When I was growing up, I would frequently use the words "ugly" and "stupid" to describe myself.
What prompted me to write this post is the incident that happened when I took my girls to LA over the weekend for a music festival. They have been looking forward to this for months. It included two of their friends and I had volunteered to drive them down. On the morning of the festival while everybody was getting ready, one of my daughter's friends, John (not a real name) had accidentally tightened the wrist band too tight before putting it on and wasn't able to wear it. Well, this was going to be a problem because this wrist band was a ticket and unless they had it on, they're not allowed to get in. Once John informed one of my girls about what he had done, my daughter burst out laughing and said, "You're not suppose to do that. You're so stupid!"
When I heard the word "stupid", I froze for a second. We always had a rule in our house about name-calling. My girls were not allowed to say words like "stupid" or "dumb" to each other or to anybody else so I was taken back by this and couldn't figure out a way to handle it at the time. What do I do or say? Is this something I should let go and not say anything? Would I be embarrassing my daughter in front of her friends if I say something? At the same time, I felt bad for John and for me because I knew exactly how he felt at that moment. All I could say at the time was, "it's okay, it happens to all of us". Eventually, we figured out a way to solve the wrist band problem but this continued to bother me.
As long as I could remember, I always felt inadequate, not good enough. I remember, as a child, frequently being told that I was weak and stupid especially when I cried. So, I tried not to cry and learned to hide my emotions because I didn't want to be perceived as weak and vulnerable. I started equating vulnerability to being weak and "stupid". I felt "stupid" when I didn't get good grades in school, didn't do well on SAT, changed my major 6 times in college, when I almost flunked out of school, couldn't pursue my parent's dream of me going to dental school like my siblings did, when I married a man that they didn't approve of, when I got divorced and when I became a struggling business owner.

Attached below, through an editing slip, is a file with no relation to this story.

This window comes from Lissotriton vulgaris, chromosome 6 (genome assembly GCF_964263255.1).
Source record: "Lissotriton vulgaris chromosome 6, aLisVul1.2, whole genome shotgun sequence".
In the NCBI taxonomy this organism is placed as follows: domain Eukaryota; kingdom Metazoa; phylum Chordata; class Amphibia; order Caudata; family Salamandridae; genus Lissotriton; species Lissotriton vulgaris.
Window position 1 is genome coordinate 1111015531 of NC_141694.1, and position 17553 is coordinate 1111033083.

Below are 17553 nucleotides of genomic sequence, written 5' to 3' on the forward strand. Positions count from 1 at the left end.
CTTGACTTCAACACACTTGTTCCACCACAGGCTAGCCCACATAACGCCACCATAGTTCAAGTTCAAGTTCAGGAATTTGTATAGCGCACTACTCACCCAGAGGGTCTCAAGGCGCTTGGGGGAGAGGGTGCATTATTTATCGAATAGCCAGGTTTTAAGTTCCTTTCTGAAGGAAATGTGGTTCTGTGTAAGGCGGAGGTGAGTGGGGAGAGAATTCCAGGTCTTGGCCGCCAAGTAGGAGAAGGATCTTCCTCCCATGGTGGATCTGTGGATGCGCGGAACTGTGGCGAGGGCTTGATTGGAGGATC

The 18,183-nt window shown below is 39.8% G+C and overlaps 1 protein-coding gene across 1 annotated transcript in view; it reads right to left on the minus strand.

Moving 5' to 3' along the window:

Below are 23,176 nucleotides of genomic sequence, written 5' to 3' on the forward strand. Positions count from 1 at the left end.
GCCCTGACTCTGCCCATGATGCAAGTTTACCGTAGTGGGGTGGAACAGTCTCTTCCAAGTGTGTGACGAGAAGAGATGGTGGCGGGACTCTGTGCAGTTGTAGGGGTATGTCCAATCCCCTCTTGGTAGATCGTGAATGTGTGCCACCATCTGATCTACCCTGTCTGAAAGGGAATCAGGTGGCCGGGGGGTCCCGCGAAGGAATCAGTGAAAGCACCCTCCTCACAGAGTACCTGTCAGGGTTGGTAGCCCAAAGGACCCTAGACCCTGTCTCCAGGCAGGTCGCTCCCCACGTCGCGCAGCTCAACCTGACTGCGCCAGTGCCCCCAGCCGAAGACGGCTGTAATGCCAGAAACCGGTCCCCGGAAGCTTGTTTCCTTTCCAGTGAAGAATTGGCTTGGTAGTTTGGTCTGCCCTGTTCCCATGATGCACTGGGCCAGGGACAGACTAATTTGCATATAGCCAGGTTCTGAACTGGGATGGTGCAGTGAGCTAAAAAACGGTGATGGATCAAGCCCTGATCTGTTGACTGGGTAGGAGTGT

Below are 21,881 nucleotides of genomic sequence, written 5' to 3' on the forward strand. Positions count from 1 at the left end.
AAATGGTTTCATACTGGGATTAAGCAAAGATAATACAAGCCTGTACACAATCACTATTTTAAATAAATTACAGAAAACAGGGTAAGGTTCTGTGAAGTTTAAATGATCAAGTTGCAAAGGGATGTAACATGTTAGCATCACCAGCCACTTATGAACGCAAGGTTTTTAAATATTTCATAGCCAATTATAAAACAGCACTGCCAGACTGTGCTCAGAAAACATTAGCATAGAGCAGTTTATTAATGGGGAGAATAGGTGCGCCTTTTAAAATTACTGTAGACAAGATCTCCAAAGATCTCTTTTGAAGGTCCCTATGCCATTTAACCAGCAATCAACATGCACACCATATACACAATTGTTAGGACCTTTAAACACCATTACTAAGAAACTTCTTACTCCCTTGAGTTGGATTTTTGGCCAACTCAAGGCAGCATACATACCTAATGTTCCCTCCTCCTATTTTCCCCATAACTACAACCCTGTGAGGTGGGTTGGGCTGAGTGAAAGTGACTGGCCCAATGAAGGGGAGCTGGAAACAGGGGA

Unfortunately, the words like "stupid" or "dumb" is thrown around a lot around family members or among friends. I hear this kind of name-calling frequently not just among children but also among adults. I frequently hear some parents calling their children stupid or dumb. When this happens, I can see the pain in the children's faces. It's the look of "Oh my god, I've done something terrible so I must be stupid and I'm a horrible person". We all, as parents, from time to time say things to our children without realizing the negative impact it might have on our children's self-worth. Any kind of name-calling is not only painful but leaves us with a negative image of who we are and destroys not only our self-esteem but our self-worth.
I know that when I got labeled as a child who wasn't smart, beautiful, or tough, I started to believe it and whether it was Intentional or not, it burned a negative image about myself into my memory. Just like when my daughter called her friend "stupid", I believe her intention was not to be mean or malicious but I don't think she was aware of the negative impact it will have on her friend's self-esteem. When I talked to my daughter about it later, she told me that it was innocent and that her friend didn't really care. I think this is what a lot of us think. There is no such things as harmless when it comes to name-calling. All of the negative labeling words like fat, ugly, stupid or dumb, whether intentional or not, can leave a long-lasting scar on a person's self-worth that can take a long time to heal.
The day after the name-calling incident, I talked to my daughters about it and reaffirmed the rule about not using the word "stupid" or any other name-calling. I talked to them about the negative feelings it can create and how hurtful it can be but most of all, I wanted to protect them. I wanted to make sure that they didn't feel bad about themselves or allow others to make them feel "stupid". I wanted to do everything I can so they don't have to go through what I went through growing up.